O's take triple hit, at the least Yan, Dellucci, Ledesma lost in draft, depleting depth for now, in future

Braves free Anderson money

McGriff dealt

Angelos: 'we have our limits'

November 19, 1997|By Joe Strauss | Joe Strauss,SUN STAFF

PHOENIX -- What began as an expected assault on the Orioles' minor-league pitching depth escalated into a run on major-league contributors during yesterday's expansion draft.

The Tampa Bay Devil Rays spent the 18th overall pick on right-handed power pitcher Esteban Yan -- a move the Orioles had anticipated -- before the Arizona Diamondbacks took outfielder Dave Dellucci with the 17th pick of the second round and the Devil Rays returned in the third round to take utility infielder Aaron Ledesma. Whether the subtraction ended last night is uncertain.

"We kept our ballclub for '98 pretty much intact," said general manager Pat Gillick, surprised by the overwhelming drift of the draft toward prospects. "Of the three, Ledesma played the largest role [last year]. He was up for the longest period of time. As far as the rest, I thought we stayed intact."

For now.

The Devil Rays ended a night of furious player movement by dealing for Atlanta first baseman Fred McGriff, a move with serious ramifications for the Orioles as the Braves intend to devote their savings to pursue free-agent center fielder Brady Anderson. The Braves will meet with Anderson's agent, Jeff Borris, this morning. They are expected to offer a three-year package worth at least $21 million. Borris, meanwhile, says he expects Anderson to be signed by week's end and is no longer optimistic he will return to Baltimore.

"I'm not optimistic. I'm not optimistic at all," said Borris, who allowed the Orioles may choose to wait until Anderson receives "hard" offers from elsewhere before improving their bid.

Orioles owner Peter Angelos has waited for Anderson to call him since last weekend. The two have spoken five times in the last three weeks, but the club's four-year, $23 million offer has not improved. Anderson, 33, is seeking $7 million to $8 million per season.

He is willing to accept less money from the Orioles but wants greater security.

"I think the Jay Bell deal [five years, $34 million] may have raised expectations, not just on the part of Brady but on the part of other people," Angelos said. "If the demand is five years and $7 million, it's not going to happen."

Angelos has remained confident that Anderson's allegiance to the city and the organization would overcome any financial discrepancy with another team's offer. However, the market's upheaval since the Bell signing may have changed that.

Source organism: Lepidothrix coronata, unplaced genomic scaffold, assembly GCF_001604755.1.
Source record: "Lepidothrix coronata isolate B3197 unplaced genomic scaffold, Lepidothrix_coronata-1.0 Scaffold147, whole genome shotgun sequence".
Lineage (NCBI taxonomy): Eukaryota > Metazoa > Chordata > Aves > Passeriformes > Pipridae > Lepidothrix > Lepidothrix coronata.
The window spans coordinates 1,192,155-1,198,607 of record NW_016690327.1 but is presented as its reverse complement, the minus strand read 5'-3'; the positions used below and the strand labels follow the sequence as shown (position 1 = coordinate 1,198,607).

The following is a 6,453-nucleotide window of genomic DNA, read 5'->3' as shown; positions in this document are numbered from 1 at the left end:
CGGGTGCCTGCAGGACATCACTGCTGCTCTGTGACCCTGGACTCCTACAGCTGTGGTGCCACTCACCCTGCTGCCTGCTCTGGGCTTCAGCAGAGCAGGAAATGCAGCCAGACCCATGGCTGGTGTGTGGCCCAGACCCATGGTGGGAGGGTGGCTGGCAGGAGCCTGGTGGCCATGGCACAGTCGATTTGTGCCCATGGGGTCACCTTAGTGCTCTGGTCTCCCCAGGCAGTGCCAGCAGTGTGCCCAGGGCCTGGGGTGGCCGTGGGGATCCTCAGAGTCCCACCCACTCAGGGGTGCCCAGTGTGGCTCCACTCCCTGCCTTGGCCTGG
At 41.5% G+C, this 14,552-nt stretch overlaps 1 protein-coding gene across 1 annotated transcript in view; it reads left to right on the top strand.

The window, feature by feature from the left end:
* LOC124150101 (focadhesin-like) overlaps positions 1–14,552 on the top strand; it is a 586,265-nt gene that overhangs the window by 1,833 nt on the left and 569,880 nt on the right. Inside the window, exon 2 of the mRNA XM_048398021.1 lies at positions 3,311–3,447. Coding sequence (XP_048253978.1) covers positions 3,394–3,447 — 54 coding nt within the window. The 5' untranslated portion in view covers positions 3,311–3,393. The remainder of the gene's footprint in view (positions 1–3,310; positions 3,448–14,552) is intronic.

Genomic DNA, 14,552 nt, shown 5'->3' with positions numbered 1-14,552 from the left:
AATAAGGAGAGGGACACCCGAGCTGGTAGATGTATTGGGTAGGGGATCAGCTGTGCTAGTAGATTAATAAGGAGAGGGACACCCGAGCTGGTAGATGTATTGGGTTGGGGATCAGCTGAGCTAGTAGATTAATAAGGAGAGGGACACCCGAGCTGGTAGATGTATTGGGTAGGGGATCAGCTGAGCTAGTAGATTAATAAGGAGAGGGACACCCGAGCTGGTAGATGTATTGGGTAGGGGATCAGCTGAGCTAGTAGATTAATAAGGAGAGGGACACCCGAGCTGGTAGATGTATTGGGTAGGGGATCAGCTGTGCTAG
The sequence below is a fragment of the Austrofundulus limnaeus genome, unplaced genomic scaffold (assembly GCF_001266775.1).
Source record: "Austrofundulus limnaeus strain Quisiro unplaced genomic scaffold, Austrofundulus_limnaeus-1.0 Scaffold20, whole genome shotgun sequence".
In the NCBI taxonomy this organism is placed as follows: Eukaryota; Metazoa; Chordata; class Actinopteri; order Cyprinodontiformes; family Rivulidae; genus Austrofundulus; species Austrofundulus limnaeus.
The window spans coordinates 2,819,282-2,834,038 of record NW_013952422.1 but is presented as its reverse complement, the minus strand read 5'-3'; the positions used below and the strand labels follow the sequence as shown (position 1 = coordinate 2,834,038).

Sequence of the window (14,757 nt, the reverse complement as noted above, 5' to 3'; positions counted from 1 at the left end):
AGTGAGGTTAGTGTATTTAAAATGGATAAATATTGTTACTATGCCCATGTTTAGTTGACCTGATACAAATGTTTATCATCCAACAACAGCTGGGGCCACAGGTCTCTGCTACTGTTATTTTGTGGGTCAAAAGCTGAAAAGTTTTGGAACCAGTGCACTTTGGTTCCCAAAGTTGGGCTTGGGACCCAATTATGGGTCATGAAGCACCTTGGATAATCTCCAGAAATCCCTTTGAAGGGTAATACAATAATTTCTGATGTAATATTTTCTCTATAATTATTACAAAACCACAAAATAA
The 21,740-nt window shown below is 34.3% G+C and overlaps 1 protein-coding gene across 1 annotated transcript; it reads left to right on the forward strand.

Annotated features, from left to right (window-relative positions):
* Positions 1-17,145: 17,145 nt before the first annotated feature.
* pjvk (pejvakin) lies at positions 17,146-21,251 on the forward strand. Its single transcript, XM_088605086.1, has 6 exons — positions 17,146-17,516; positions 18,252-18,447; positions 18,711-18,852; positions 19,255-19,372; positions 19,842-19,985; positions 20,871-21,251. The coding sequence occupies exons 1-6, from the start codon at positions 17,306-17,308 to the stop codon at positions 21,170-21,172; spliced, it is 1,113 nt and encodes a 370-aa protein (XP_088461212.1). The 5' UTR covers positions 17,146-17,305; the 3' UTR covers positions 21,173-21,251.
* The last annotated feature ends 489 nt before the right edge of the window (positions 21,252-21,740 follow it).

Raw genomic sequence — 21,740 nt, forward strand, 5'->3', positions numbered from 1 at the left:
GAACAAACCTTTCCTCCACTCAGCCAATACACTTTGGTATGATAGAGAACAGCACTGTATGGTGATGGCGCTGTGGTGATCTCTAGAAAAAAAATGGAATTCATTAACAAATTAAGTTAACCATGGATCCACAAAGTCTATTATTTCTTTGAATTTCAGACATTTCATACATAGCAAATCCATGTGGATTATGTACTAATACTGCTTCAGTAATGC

"I don't think there's any question he wants to play for Baltimore and there's no question we want him to do that. But we have our limits financially," Angelos said.

Angelos cited last season's $62 million payroll as necessitating restraint but denied the club is operating under a self-imposed salary cap.

"We've held the line. We've tried to be responsible. We're not going to play the role other teams have and literally raise players' salaries to levels that can't be sustained by the sport," Angelos said.

The Orioles' attempt to re-sign closer Randy Myers may have been complicated by the Devil Rays' signing of free agent Roberto Hernandez to a four-year, $22.5 million deal. The Orioles have offered Myers, 35, a two-year deal plus an option.

Last night's losses don't dramatically affect the Orioles' outlook for next season though it may push them to re-sign free-agent utility infielder Jeff Reboulet. The departure of Ledesma, who batted .352 in 88 at-bats last season, represented a solid backup presence at every infield position.

Yan, 23, enjoyed a dominant minor-league season as he shifted from the bullpen to the rotation at Triple-A Rochester. As a starter, the right-hander went 8-2 with a 2.28 ERA and earned the first of two promotions to Baltimore on Aug. 17.

After the first round, the Orioles pulled back three more players -- two pitchers and a position player. According to assistant GM Kevin Malone, there was discussion about protecting Dellucci, but a decision was made to secure more veteran talent. The Orioles exposed veteran relievers Jesse Orosco, Terry Mathews and Alan Mills to the first round. Mills is believed to have been one of the three pullbacks.

"We think we have a chance to win in '98. [Dellucci] was a guy we were projecting for '99," Malone said.

Dellucci, 24, became a popular figure in Baltimore last season after being promoted May 31 following the absence of right fielder Eric Davis. Dellucci, who had 20 homers with 55 RBIs and a .327 average at Double-A Bowie, batted .222 with a home run and three RBIs in 17 games. The Orioles protected minor-league outfielders Eugene Kingsale and Danny Clyburn ahead of him. Three more players -- a pitcher and two position players -- were protected after the second round. Pitcher Steve Montgomery and catcher Mel Rosario were among those pulled back.

As 17 teams participated in the swap frenzy, the Orioles unsuccessfully trawled for a trade. A deal for Florida Marlins left-hander Al Leiter collapsed after the Devil Rays chose Yan, who would have been involved in a package.

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